Two cars collide on a foggy highway, and a woman dies. The survivor, Isabelle, is left to pick up the pieces, not only of her own life, but of the lives of the devastated husband and fragile son that the other woman, April, has left behind. Together, they try to solve the mystery of where April was running to, and why. As these three lives intersect, questions arise: How well do we really know those we love-and how do we forgive the unforgivable?I have to admit that while I was originally attracted to this book because of the synopsis and how intriguing it sounded, I have to confess that I did choose to pick it up and read it because of the cover. Allen and Unwin's UK paperback is simply stunning, a gorgeous image with purple foil highlights and I just couldn't believe how lovely it was. I was really pleased about the fact there was something on the cover that said fans of Jodi Picoult would enjoy this book, and since I am a big fan of Picoult, I was therefore sure I would enjoy this one. I didn't expect that when I picked it up I would be consumed by it and desperate to read at every single opportunity I got to read a few pages. This book is wonderful, and here's why you should read it.
This book doesn't have just one main character, it has 3. Firstly, there is Isabelle, the lady who is the awful position of having run over and killed April, a woman who stopped in the middle of an impossibly foggy highway one morning. Second and third, we have Charlie and Sam, respectively April's widower and son, who are struggling to deal with their loss and not dealing with it especially well. The book begins with April deciding to run away, although we aren't told why, and proceeds to the awful car crash. This is well handled by Leavitt, and made for quite odd reading - you know what's coming and don't want to read too much, but at the same time, you simply have to know what's going to happen next. Leavitt really manages to set the scene so well, describing the setting, the mood, the characters so well that you can't help but love every word that's being written.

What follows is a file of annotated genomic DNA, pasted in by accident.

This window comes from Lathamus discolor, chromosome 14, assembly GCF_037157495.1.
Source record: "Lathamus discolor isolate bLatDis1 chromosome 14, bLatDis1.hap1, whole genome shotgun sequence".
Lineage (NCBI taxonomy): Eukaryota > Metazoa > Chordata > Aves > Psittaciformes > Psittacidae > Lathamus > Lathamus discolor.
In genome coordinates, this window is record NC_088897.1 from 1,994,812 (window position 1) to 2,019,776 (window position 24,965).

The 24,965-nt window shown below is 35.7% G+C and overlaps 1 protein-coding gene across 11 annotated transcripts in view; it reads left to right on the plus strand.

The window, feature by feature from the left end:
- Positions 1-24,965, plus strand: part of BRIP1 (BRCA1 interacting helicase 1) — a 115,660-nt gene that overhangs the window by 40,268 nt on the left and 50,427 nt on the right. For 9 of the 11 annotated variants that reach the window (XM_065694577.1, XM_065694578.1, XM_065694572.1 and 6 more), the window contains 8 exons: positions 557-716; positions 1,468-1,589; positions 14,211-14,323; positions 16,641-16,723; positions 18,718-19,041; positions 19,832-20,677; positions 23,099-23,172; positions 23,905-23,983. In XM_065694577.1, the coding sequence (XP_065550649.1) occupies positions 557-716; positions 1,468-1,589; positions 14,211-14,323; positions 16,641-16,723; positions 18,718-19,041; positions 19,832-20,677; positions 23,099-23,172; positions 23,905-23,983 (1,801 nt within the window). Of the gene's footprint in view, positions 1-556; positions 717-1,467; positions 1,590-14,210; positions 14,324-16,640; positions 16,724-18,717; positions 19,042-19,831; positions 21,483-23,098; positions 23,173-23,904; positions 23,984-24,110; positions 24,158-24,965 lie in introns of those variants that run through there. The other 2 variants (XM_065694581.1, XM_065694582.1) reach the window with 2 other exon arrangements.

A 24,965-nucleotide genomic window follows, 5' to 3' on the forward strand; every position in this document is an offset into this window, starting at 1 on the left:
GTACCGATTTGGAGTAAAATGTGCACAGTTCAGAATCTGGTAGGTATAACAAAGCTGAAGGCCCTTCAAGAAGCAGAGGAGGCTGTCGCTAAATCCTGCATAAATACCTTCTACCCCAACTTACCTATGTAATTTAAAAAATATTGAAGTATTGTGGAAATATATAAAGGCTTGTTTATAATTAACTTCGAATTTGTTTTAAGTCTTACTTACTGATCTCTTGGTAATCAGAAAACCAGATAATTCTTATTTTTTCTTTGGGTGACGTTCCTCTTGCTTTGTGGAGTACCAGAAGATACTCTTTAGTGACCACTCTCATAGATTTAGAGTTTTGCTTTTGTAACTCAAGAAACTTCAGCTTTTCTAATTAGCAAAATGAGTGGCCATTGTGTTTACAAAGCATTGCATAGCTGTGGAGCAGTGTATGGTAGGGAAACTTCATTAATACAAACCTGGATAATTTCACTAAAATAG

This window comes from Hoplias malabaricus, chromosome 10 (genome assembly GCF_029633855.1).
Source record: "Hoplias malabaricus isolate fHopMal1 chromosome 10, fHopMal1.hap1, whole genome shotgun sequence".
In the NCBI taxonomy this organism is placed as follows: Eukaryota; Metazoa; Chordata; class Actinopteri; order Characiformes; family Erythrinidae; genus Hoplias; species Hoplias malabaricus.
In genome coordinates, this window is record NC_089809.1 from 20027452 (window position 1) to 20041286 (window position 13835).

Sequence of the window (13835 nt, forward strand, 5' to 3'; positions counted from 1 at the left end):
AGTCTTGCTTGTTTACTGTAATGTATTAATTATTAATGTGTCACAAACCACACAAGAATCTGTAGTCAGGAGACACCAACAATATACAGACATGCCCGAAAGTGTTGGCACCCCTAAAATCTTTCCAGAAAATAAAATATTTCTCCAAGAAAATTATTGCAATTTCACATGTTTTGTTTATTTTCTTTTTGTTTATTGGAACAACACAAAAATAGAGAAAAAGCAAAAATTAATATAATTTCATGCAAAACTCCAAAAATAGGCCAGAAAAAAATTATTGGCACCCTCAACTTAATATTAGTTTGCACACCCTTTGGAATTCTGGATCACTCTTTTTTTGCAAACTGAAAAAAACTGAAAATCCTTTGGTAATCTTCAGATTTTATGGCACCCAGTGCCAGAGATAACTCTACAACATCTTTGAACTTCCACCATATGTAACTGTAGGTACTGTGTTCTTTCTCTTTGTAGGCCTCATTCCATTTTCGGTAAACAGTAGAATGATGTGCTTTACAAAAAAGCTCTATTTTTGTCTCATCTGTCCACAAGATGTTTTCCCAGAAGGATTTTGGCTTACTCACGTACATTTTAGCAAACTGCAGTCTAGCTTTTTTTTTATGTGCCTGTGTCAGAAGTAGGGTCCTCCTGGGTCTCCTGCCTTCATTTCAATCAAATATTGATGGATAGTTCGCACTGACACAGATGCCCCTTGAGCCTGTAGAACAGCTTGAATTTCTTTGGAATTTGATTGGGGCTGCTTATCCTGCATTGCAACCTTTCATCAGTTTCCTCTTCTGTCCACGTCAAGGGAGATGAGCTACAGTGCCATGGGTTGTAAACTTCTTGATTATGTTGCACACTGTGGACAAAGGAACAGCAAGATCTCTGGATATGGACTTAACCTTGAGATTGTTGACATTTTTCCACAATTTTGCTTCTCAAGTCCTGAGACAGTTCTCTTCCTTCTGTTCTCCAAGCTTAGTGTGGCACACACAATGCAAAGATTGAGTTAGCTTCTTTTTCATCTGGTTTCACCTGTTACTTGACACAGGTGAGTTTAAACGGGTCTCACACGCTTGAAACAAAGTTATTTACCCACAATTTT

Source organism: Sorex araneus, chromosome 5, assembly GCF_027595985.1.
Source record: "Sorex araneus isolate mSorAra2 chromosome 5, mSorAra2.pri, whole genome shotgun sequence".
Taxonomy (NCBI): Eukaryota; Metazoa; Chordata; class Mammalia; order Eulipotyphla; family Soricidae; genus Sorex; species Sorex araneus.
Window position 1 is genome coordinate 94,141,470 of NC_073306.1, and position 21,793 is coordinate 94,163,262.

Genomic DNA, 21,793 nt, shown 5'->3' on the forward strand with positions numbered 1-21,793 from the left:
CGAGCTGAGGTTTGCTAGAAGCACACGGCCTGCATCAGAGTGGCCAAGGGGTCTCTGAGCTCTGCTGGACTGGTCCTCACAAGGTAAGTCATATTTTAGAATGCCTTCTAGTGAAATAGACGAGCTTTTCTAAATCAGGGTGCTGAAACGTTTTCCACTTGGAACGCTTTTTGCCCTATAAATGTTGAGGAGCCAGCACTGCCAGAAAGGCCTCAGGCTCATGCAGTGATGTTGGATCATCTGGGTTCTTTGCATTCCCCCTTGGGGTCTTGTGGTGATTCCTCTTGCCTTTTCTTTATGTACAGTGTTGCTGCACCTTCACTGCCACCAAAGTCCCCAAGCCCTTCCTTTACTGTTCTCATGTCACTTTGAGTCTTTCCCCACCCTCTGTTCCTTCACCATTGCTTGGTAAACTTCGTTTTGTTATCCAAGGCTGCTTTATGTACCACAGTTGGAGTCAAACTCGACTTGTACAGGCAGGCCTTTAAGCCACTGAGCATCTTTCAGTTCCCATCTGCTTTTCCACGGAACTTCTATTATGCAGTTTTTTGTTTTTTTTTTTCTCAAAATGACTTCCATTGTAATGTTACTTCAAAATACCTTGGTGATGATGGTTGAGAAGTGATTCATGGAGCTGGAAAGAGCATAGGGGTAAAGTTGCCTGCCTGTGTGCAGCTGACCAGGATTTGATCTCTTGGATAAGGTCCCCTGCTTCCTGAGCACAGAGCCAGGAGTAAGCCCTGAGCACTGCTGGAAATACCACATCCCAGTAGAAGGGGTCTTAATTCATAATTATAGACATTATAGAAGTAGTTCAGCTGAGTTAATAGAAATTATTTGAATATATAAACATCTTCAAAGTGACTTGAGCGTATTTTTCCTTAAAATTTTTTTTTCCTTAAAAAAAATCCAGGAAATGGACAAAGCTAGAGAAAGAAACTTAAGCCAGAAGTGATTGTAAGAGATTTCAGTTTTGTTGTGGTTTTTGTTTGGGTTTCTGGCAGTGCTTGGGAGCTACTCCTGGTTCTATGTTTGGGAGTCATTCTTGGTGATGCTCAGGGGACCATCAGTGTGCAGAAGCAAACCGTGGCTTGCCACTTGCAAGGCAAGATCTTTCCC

Firstly, I really felt for the character of Isabelle. She has killed someone accidentally, but of course is haunted by her actions, and repeatedly wonders what she could have done differently to avoid what had happened. You can feel her pain through Leavitt's writing, she really puts poor old Isabelle through the wringer yet it's completely believable. I did find her slight obsession with Charlie and especially Sam a little disconcerting because it seemed a bit odd, and I found it a little awkward at times, but as it progressed, it seemed to somehow make sense and was so well done by Leavitt. I just really liked Isabelle, and how she did eventually begin to realise the importance of life and putting herself first.
Secondly, we have Sam and Charlie. It was horrible to read their pain, especially Sam's, who just wants his mum. Charlie also seems bereft by the loss of his beloved wife, and the pair are clearly completely ruined over her death, and the secrets that are eventually revealed in time too. I really liked that Leavitt made Sam his own character, introducing a quite fascinating hobby for such a young boy, photography, and I think that added a new dimension to him and the story. Charlie was also a really well written character, well developed in terms of being a widower, a father and someone struggling with life as it is at the moment. You feel desperately sorry for him because of his situation, and due to that, we are all sympathetic readers, and care about the characters within.
It isn't an easy book to read by any stretch of the imagination. It deals with hard themes - death and loss, grief and pain, and all of these are of course emotive topics. However, if you go into the book expecting this, then you're just going to enjoy the read and what Leavitt has dished up for you. I found her writing was what really drew me in - she was so descriptive without being heavy, she writes easily across each of the three characters, and allows the story to jump between them with ease as well. I found myself utterly consumed by this read, and really didn't want to put it down. Yes, I shed some tears, yes it wasn't easy to read at times but it was worth it when I reached the end, because I felt like I had been on a journey with this book. I would certainly recommend this book to anyone who loves a really good story that is well written and really draws you in - you won't go far wrong with Pictures of You.